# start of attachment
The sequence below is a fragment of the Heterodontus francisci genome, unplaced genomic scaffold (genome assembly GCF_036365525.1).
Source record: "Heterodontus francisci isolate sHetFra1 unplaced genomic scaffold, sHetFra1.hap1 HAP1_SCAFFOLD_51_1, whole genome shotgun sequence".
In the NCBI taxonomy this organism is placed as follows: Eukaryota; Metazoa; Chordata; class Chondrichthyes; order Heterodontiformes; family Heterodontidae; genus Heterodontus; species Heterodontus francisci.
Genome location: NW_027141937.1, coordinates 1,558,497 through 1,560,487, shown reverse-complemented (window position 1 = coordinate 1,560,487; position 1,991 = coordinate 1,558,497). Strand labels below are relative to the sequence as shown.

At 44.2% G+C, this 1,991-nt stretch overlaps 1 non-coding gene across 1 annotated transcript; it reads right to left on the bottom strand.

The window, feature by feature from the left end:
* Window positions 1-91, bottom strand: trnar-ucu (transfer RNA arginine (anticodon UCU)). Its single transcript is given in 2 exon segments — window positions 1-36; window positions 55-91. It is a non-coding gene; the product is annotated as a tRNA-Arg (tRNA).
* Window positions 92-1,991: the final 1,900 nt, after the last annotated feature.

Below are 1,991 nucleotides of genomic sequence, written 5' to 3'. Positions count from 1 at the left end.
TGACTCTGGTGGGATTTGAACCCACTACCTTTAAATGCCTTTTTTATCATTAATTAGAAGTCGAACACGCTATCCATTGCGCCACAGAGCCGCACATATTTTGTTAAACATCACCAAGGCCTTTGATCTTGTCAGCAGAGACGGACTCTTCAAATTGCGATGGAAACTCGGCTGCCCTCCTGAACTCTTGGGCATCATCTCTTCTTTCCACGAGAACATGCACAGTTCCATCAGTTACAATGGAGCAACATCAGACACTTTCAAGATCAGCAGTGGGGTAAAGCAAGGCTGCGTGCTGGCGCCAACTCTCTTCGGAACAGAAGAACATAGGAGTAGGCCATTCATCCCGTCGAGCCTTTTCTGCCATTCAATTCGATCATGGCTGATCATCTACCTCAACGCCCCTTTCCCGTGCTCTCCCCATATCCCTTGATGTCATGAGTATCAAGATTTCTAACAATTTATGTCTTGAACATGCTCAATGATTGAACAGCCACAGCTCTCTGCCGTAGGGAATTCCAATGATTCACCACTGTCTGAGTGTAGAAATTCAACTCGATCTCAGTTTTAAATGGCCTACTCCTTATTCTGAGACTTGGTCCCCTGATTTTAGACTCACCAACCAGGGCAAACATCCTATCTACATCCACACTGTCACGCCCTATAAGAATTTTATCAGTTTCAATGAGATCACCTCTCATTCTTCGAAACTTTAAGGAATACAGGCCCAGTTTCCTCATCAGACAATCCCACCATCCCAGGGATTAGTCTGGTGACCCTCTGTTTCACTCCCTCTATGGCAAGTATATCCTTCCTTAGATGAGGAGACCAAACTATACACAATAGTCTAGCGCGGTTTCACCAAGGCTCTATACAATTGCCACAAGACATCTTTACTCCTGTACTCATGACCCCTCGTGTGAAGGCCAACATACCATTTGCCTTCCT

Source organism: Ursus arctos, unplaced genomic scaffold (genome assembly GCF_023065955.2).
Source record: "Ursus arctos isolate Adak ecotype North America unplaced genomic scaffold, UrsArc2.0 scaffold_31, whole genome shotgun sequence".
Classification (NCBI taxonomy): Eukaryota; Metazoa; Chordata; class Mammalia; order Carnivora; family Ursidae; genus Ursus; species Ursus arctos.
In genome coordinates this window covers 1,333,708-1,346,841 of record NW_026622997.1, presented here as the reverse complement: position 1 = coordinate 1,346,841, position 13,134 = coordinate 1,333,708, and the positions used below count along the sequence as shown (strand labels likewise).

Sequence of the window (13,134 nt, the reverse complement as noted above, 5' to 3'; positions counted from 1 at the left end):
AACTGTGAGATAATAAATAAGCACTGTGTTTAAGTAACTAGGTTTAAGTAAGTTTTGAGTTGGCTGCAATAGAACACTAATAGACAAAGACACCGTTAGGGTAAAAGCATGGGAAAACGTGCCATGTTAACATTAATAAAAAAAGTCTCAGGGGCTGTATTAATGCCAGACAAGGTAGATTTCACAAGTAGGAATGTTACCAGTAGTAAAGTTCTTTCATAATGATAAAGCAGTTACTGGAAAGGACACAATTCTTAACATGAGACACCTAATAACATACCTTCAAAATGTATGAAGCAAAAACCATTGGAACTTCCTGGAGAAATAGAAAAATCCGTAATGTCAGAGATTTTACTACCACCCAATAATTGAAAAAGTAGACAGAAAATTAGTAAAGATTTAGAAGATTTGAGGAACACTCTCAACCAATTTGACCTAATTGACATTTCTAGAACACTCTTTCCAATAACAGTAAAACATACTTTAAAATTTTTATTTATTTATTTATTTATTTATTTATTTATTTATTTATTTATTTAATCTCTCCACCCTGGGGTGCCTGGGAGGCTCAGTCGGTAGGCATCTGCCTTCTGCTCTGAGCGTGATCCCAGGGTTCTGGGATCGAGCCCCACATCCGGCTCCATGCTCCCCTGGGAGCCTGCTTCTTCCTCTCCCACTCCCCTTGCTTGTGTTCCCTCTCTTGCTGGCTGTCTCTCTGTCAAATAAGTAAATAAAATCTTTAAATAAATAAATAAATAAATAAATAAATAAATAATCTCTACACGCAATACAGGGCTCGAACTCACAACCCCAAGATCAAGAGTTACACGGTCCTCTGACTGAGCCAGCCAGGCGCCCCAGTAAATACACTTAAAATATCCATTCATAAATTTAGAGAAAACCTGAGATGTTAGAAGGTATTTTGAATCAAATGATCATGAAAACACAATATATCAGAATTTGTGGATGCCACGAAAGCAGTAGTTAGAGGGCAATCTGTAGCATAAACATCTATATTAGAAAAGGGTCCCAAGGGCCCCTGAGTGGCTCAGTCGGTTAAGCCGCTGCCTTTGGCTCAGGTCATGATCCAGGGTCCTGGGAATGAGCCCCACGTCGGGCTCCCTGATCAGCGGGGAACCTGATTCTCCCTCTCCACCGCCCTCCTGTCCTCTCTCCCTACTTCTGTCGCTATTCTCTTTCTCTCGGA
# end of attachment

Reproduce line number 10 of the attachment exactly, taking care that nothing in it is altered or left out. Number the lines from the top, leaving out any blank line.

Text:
TGACTCTGGTGGGATTTGAACCCACTACCTTTAAATGCCTTTTTTATCATTAATTAGAAGTCGAACACGCTATCCATTGCGCCACAGAGCCGCACATATTTTGTTAAACATCACCAAGGCCTTTGATCTTGTCAGCAGAGACGGACTCTTCAAATTGCGATGGAAACTCGGCTGCCCTCCTGAACTCTTGGGCATCATCTCTTCTTTCCACGAGAACATGCACAGTTCCATCAGTTACAATGGAGCAACATCAGACACTTTCAAGATCAGCAGTGGGGTAAAGCAAGGCTGCGTGCTGGCGCCAACTCTCTTCGGAACAGAAGAACATAGGAGTAGGCCATTCATCCCGTCGAGCCTTTTCTGCCATTCAATTCGATCATGGCTGATCATCTACCTCAACGCCCCTTTCCCGTGCTCTCCCCATATCCCTTGATGTCATGAGTATCAAGATTTCTAACAATTTATGTCTTGAACATGCTCAATGATTGAACAGCCACAGCTCTCTGCCGTAGGGAATTCCAATGATTCACCACTGTCTGAGTGTAGAAATTCAACTCGATCTCAGTTTTAAATGGCCTACTCCTTATTCTGAGACTTGGTCCCCTGATTTTAGACTCACCAACCAGGGCAAACATCCTATCTACATCCACACTGTCACGCCCTATAAGAATTTTATCAGTTTCAATGAGATCACCTCTCATTCTTCGAAACTTTAAGGAATACAGGCCCAGTTTCCTCATCAGACAATCCCACCATCCCAGGGATTAGTCTGGTGACCCTCTGTTTCACTCCCTCTATGGCAAGTATATCCTTCCTTAGATGAGGAGACCAAACTATACACAATAGTCTAGCGCGGTTTCACCAAGGCTCTATACAATTGCCACAAGACATCTTTACTCCTGTACTCATGACCCCTCGTGTGAAGGCCAACATACCATTTGCCTTCCT